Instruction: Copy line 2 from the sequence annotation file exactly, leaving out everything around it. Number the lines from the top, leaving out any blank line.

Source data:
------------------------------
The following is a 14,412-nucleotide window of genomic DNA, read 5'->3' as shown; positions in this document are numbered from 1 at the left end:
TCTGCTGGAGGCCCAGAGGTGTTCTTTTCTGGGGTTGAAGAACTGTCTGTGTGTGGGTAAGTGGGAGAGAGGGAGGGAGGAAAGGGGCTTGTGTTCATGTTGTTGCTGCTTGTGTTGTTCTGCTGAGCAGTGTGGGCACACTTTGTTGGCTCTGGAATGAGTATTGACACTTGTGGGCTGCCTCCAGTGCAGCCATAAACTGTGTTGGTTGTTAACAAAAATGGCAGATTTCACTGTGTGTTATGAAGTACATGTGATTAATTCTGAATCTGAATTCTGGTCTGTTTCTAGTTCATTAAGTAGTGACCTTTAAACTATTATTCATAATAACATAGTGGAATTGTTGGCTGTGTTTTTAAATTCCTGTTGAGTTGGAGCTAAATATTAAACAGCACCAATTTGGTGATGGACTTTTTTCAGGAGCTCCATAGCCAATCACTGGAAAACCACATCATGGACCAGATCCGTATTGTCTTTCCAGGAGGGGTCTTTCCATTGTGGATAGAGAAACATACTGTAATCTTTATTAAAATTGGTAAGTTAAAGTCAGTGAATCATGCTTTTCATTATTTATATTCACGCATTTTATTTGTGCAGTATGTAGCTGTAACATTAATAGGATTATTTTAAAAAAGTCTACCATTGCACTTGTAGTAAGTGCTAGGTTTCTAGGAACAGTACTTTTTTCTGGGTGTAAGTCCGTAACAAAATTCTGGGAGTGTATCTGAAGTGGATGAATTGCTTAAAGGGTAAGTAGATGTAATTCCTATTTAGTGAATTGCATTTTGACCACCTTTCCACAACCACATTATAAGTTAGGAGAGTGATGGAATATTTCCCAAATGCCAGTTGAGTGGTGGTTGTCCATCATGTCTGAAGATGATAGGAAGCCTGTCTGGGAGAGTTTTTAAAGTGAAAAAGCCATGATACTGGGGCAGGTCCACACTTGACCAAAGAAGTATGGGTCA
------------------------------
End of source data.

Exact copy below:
TCTGCTGGAGGCCCAGAGGTGTTCTTTTCTGGGGTTGAAGAACTGTCTGTGTGTGGGTAAGTGGGAGAGAGGGAGGGAGGAAAGGGGCTTGTGTTCATGTTGTTGCTGCTTGTGTTGTTCTGCTGAGCAGTGTGGGCACACTTTGTTGGCTCTGGAATGAGTATTGACACTTGTGGGCTGCCTCCAGTGCAGCCATAAACTGTGTTGGTTGTTAACAAAAATGGCAGATTTCACTGTGTGTTATGAAGTACATGTGATTAATTCTGAATCTGAATTCTGGTCTGTTTCTAGTTCATTAAGTAGTGACCTTTAAACTATTATTCATAATAACATAGTGGAATTGTTGGCTGTGTTTTTAAATTCCTGTTGAGTTGGAGCTAAATATTAAACAGCACCAATTTGGTGATGGACTTTTTTCAGGAGCTCCATAGCCAATCACTGGAAAACCACATCATGGACCAGATCCGTATTGTCTTTCCAGGAGGGGTCTTTCCATTGTGGATAGAGAAACATACTGTAATCTTTATTAAAATTGGTAAGTTAAAGTCAGTGAATCATGCTTTTCATTATTTATATTCACGCATTTTATTTGTGCAGTATGTAGCTGTAACATTAATAGGATTATTTTAAAAAAGTCTACCATTGCACTTGTAGTAAGTGCTAGGTTTCTAGGAACAGTACTTTTTTCTGGGTGTAAGTCCGTAACAAAATTCTGGGAGTGTATCTGAAGTGGATGAATTGCTTAAAGGGTAAGTAGATGTAATTCCTATTTAGTGAATTGCATTTTGACCACCTTTCCACAACCACATTATAAGTTAGGAGAGTGATGGAATATTTCCCAAATGCCAGTTGAGTGGTGGTTGTCCATCATGTCTGAAGATGATAGGAAGCCTGTCTGGGAGAGTTTTTAAAGTGAAAAAGCCATGATACTGGGGCAGGTCCACACTTGACCAAAGAAGTATGGGTCA